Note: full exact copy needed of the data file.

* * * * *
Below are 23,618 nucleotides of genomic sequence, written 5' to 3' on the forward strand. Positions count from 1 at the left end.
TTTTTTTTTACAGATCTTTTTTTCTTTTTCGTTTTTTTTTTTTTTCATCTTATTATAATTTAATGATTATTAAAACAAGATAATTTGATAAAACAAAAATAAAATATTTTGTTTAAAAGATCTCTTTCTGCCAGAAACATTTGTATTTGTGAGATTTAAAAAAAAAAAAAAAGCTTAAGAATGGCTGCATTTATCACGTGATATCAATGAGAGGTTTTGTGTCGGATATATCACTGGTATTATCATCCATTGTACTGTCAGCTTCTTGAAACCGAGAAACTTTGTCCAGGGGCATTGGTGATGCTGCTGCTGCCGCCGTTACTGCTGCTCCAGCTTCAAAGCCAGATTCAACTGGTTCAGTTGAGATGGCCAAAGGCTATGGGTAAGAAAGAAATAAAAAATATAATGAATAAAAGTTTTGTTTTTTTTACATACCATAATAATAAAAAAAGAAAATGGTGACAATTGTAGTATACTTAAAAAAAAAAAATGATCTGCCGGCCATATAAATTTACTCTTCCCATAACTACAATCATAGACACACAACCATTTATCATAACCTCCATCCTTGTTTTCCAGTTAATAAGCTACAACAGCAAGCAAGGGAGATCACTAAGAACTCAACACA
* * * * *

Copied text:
Below are 23,618 nucleotides of genomic sequence, written 5' to 3' on the forward strand. Positions count from 1 at the left end.
TTTTTTTTTACAGATCTTTTTTTCTTTTTCGTTTTTTTTTTTTTTCATCTTATTATAATTTAATGATTATTAAAACAAGATAATTTGATAAAACAAAAATAAAATATTTTGTTTAAAAGATCTCTTTCTGCCAGAAACATTTGTATTTGTGAGATTTAAAAAAAAAAAAAAAGCTTAAGAATGGCTGCATTTATCACGTGATATCAATGAGAGGTTTTGTGTCGGATATATCACTGGTATTATCATCCATTGTACTGTCAGCTTCTTGAAACCGAGAAACTTTGTCCAGGGGCATTGGTGATGCTGCTGCTGCCGCCGTTACTGCTGCTCCAGCTTCAAAGCCAGATTCAACTGGTTCAGTTGAGATGGCCAAAGGCTATGGGTAAGAAAGAAATAAAAAATATAATGAATAAAAGTTTTGTTTTTTTTACATACCATAATAATAAAAAAAGAAAATGGTGACAATTGTAGTATACTTAAAAAAAAAAAATGATCTGCCGGCCATATAAATTTACTCTTCCCATAACTACAATCATAGACACACAACCATTTATCATAACCTCCATCCTTGTTTTCCAGTTAATAAGCTACAACAGCAAGCAAGGGAGATCACTAAGAACTCAACACA